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This article has been peer reviewed. It is the author’s final published version in Cell Reports

Volume 21, Issue 6, November 2017, Pages 1667-1680

The published version is available at DOI: 10.1016/j.celrep.2017.10.060. Copyright © Debattisti et al.


Mitochondrial distribution and motility are recognized as central to many cellular functions, but their regulation by signaling mechanisms remains to be elucidated. Here, we report that reactive oxygen species (ROS), either derived from an extracellular source or intracellularly generated, control mitochondrial distribution and function by dose-dependently, specifically, and reversibly decreasing mitochondrial motility in both rat hippocampal primary cultured neurons and cell lines. ROS decrease motility independently of cytoplasmic [Ca2+], mitochondrial membrane potential, or permeability transition pore opening, known effectors of oxidative stress. However, multiple lines of genetic and pharmacological evidence support that a ROS-activated mitogen-activated protein kinase (MAPK), p38α, is required for the motility inhibition. Furthermore, anchoring mitochondria directly to kinesins without involvement of the physiological adaptors between the organelles and the motor protein prevents the H2O2-induced decrease in mitochondrial motility. Thus, ROS engage p38α and the motor adaptor complex to exert changes in mitochondrial motility, which likely has both physiological and pathophysiological relevance.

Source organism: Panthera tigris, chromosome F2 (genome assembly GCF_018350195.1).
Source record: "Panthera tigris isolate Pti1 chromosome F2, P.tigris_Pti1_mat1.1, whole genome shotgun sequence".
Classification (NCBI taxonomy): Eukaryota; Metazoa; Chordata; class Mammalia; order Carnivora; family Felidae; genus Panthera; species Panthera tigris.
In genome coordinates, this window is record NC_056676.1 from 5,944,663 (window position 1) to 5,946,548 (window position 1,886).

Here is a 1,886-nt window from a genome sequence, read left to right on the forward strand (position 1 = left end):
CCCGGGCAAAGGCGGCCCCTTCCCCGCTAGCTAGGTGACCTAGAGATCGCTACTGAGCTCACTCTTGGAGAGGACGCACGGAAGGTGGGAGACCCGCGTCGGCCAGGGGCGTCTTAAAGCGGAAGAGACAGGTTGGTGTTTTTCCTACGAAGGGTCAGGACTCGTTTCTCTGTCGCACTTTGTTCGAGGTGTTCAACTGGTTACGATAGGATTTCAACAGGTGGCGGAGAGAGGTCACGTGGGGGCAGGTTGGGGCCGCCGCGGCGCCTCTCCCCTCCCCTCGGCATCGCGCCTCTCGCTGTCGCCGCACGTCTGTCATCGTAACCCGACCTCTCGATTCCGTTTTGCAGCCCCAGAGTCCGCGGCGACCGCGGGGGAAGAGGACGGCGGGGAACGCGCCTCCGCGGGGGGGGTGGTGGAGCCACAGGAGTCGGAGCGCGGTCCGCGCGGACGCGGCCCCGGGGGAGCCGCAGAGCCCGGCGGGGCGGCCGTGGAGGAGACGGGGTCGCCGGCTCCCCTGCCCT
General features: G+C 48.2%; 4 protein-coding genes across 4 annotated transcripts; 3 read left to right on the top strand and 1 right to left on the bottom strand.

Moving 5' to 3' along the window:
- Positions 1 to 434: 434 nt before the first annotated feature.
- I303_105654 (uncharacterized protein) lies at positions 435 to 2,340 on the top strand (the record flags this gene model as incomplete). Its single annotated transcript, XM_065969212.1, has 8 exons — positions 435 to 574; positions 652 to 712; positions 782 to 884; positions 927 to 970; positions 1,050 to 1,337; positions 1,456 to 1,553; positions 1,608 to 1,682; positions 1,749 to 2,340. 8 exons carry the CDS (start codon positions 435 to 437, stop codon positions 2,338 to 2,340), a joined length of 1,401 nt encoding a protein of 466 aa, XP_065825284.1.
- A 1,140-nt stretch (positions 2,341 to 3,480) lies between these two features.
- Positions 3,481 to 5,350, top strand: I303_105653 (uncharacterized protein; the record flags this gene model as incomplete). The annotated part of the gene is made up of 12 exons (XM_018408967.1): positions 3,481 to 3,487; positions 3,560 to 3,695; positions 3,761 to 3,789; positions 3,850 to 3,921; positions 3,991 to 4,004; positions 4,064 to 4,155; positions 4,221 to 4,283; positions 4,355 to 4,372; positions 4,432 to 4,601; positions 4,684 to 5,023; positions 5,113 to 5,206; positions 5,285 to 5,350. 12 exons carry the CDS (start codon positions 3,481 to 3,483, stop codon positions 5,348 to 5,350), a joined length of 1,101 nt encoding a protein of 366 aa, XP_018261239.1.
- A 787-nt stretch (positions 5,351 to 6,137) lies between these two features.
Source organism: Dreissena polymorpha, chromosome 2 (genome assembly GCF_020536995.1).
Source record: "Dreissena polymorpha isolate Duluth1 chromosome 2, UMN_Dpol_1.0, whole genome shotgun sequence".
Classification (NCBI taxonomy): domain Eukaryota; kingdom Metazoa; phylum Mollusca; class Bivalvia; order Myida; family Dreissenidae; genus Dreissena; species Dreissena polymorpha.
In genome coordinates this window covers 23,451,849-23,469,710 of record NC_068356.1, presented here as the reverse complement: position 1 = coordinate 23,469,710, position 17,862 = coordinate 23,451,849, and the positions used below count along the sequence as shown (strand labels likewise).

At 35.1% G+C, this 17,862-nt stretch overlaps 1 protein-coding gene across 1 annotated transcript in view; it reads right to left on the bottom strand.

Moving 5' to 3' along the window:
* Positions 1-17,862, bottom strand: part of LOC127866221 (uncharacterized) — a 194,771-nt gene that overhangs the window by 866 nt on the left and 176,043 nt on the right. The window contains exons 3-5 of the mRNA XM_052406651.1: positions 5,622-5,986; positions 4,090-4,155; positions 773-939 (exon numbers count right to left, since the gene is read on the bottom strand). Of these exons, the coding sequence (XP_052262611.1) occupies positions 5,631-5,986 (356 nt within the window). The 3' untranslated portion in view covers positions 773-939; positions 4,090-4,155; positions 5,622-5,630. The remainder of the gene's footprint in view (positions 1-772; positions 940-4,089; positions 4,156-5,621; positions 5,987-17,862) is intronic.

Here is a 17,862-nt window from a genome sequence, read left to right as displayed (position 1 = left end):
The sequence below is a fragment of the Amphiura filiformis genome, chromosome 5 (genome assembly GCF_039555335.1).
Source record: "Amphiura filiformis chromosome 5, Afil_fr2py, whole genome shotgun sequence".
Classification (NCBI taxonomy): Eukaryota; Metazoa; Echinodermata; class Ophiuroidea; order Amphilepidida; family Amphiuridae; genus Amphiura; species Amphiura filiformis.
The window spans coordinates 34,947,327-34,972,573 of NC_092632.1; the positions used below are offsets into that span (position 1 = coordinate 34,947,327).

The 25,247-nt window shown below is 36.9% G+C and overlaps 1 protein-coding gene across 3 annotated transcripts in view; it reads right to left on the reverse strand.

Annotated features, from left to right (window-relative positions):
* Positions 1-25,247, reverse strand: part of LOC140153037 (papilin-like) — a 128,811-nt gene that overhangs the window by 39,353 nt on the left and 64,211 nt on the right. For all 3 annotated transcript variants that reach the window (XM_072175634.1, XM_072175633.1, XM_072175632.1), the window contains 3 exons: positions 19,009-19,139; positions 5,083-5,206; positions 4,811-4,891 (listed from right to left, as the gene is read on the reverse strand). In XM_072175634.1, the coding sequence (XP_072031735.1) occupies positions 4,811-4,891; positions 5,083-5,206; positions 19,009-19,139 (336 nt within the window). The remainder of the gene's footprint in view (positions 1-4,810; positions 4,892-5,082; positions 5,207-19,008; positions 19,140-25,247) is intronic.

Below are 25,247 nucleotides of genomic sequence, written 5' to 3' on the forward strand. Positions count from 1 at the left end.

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Creative Commons License
This work is licensed under a Creative Commons Attribution-Noncommercial-No Derivative Works 4.0 License.

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